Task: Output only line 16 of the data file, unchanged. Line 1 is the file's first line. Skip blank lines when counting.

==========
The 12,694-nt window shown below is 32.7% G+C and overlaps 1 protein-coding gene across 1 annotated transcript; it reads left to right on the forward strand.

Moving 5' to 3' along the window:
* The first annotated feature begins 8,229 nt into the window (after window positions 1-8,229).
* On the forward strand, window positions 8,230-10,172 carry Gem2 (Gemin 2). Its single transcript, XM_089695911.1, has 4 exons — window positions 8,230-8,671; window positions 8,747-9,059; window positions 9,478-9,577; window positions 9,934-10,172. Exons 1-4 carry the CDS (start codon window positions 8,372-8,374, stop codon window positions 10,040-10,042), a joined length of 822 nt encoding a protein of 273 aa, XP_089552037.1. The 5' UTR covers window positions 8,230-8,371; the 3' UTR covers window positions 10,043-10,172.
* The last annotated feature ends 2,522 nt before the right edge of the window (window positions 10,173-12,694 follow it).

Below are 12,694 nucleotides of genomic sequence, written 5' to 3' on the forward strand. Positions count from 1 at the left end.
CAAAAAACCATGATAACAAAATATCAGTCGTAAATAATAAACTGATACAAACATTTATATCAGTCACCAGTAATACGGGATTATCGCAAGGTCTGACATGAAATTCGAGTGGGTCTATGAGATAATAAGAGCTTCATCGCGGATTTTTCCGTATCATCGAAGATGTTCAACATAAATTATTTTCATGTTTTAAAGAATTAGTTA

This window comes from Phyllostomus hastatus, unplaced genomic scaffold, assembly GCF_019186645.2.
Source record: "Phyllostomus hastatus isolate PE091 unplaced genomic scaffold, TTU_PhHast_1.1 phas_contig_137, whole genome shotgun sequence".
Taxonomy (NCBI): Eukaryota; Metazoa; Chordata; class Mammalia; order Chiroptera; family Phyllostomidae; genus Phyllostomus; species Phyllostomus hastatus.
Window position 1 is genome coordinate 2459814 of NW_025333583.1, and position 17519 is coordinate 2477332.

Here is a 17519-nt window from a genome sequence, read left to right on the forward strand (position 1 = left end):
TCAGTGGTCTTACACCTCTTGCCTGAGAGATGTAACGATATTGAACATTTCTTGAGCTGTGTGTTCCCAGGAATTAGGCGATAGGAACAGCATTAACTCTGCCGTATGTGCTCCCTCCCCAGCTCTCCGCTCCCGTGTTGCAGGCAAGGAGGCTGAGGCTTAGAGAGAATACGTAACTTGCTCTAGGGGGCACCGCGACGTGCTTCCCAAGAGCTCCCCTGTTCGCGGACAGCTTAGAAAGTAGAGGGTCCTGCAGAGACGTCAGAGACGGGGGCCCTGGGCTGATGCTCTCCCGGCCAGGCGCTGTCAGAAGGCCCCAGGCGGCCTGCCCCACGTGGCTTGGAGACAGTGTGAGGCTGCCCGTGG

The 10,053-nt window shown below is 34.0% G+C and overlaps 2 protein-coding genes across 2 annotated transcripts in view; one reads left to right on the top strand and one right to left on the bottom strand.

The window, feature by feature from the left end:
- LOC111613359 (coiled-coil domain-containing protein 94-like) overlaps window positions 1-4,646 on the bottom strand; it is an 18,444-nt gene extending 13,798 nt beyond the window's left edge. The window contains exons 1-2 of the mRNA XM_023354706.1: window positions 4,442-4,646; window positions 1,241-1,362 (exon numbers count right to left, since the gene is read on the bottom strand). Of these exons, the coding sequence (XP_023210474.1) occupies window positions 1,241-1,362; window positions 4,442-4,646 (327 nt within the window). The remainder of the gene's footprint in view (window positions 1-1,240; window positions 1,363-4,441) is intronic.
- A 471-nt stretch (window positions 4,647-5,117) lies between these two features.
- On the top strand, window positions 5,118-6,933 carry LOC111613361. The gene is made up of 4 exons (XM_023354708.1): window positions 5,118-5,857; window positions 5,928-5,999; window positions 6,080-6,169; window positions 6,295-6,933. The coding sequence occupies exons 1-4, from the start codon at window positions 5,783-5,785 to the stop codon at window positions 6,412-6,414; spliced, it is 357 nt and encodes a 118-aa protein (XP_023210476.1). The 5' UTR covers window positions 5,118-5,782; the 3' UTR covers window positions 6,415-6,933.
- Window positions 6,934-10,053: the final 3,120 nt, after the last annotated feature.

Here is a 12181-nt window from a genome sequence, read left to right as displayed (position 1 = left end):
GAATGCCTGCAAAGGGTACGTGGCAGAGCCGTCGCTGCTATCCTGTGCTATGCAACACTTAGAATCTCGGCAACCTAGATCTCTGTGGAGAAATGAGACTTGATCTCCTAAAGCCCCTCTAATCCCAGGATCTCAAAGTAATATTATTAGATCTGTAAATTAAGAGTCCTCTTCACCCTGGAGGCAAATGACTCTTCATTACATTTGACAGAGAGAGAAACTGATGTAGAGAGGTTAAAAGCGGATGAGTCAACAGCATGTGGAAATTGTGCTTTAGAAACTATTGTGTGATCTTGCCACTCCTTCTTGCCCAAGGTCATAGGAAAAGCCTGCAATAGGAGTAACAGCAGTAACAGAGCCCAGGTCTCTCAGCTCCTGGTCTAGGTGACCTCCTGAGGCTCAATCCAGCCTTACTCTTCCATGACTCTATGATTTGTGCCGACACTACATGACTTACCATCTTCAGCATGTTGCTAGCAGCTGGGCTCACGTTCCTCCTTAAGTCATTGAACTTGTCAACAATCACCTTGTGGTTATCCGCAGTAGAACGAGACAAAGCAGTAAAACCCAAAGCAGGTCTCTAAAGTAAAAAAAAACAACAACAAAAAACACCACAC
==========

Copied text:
- LOC111613359 (coiled-coil domain-containing protein 94-like) overlaps window positions 1-4,646 on the bottom strand; it is an 18,444-nt gene extending 13,798 nt beyond the window's left edge. The window contains exons 1-2 of the mRNA XM_023354706.1: window positions 4,442-4,646; window positions 1,241-1,362 (exon numbers count right to left, since the gene is read on the bottom strand). Of these exons, the coding sequence (XP_023210474.1) occupies window positions 1,241-1,362; window positions 4,442-4,646 (327 nt within the window). The remainder of the gene's footprint in view (window positions 1-1,240; window positions 1,363-4,441) is intronic.